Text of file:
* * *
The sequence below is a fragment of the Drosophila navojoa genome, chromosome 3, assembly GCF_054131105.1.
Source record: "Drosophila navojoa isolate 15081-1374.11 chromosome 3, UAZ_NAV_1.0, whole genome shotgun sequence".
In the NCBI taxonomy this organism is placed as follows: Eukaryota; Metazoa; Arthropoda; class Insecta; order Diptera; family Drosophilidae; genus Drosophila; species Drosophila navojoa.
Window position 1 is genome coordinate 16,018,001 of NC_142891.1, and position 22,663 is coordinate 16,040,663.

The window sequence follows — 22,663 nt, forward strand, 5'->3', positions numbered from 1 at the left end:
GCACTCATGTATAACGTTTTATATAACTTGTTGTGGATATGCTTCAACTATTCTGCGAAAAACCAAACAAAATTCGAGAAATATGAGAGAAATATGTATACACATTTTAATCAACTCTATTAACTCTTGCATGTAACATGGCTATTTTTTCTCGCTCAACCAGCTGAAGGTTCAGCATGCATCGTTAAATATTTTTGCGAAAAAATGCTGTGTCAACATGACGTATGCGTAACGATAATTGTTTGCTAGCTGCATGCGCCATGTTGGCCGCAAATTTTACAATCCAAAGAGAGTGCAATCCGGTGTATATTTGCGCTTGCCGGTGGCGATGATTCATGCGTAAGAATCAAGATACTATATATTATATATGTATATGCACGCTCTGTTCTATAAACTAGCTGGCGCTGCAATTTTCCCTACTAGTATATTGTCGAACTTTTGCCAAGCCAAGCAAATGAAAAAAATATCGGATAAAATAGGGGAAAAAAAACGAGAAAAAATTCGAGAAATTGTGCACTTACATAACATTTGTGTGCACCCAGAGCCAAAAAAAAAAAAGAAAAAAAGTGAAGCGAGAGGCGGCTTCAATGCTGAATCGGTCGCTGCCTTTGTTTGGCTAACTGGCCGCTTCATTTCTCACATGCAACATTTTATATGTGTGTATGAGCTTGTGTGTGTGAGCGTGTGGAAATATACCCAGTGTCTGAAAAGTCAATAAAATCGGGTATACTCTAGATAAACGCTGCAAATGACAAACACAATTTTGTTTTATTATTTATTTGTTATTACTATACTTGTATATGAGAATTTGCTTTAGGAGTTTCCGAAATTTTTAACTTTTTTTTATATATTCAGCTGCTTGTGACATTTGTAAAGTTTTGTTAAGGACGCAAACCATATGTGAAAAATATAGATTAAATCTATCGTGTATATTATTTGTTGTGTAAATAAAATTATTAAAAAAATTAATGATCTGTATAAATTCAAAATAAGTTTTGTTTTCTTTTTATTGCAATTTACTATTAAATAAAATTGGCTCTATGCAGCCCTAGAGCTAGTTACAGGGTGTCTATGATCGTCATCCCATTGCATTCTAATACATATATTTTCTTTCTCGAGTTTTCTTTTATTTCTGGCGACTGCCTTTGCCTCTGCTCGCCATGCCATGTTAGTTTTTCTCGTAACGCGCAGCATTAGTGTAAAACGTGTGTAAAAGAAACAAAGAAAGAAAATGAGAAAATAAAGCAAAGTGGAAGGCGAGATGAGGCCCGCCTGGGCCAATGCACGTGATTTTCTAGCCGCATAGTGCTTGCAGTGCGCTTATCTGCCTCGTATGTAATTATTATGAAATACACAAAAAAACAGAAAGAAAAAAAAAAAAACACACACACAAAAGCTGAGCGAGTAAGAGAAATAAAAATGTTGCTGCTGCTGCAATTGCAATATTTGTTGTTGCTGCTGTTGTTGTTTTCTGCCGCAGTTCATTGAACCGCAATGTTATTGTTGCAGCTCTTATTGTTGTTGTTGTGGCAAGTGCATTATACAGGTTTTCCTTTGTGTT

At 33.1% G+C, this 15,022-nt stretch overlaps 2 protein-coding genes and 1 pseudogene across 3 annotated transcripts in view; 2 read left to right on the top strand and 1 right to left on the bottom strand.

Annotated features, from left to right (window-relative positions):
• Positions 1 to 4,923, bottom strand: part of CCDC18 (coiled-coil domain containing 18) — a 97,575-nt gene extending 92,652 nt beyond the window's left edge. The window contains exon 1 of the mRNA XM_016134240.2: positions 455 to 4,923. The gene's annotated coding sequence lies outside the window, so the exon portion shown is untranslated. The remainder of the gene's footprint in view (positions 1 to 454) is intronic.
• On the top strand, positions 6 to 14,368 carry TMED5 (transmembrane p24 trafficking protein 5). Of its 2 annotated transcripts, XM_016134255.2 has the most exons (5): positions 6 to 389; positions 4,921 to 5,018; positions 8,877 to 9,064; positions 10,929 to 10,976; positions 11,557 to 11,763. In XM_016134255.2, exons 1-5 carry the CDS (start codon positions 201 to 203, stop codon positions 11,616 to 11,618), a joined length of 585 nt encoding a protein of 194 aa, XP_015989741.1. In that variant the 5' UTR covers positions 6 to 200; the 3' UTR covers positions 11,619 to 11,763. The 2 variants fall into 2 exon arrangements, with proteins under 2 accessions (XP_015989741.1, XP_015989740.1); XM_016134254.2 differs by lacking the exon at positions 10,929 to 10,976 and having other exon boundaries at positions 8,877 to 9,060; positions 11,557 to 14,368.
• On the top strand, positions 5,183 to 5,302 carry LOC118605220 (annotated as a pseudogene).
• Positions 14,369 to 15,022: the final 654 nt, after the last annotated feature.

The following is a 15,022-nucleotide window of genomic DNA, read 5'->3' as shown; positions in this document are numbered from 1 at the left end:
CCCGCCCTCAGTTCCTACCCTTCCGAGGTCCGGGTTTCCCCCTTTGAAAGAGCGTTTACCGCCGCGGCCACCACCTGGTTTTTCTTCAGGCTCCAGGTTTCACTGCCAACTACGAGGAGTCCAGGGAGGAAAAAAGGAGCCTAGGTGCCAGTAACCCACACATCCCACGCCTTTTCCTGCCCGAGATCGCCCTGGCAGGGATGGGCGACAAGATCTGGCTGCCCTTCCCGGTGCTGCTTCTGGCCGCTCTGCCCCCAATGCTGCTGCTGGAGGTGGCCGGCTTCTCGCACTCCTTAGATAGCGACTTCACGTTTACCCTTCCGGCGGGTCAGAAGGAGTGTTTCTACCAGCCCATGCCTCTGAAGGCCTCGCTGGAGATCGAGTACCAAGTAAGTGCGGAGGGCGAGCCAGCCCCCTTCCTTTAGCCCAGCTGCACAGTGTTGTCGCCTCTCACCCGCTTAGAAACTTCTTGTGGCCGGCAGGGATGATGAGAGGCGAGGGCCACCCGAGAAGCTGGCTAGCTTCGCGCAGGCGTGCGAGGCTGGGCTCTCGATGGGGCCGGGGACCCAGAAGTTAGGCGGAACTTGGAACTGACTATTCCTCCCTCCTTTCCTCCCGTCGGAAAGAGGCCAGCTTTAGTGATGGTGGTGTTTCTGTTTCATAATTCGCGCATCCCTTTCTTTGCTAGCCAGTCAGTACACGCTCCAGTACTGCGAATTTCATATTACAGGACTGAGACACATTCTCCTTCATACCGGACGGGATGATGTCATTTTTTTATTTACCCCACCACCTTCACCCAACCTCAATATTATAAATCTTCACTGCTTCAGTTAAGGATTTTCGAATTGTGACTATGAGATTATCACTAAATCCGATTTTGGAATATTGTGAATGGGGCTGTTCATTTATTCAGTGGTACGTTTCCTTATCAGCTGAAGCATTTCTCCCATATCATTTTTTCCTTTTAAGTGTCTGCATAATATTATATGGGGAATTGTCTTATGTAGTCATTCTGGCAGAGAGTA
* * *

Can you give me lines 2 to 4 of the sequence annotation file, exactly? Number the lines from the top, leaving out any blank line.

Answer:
Source record: "Drosophila navojoa isolate 15081-1374.11 chromosome 3, UAZ_NAV_1.0, whole genome shotgun sequence".
In the NCBI taxonomy this organism is placed as follows: Eukaryota; Metazoa; Arthropoda; class Insecta; order Diptera; family Drosophilidae; genus Drosophila; species Drosophila navojoa.
Window position 1 is genome coordinate 16,018,001 of NC_142891.1, and position 22,663 is coordinate 16,040,663.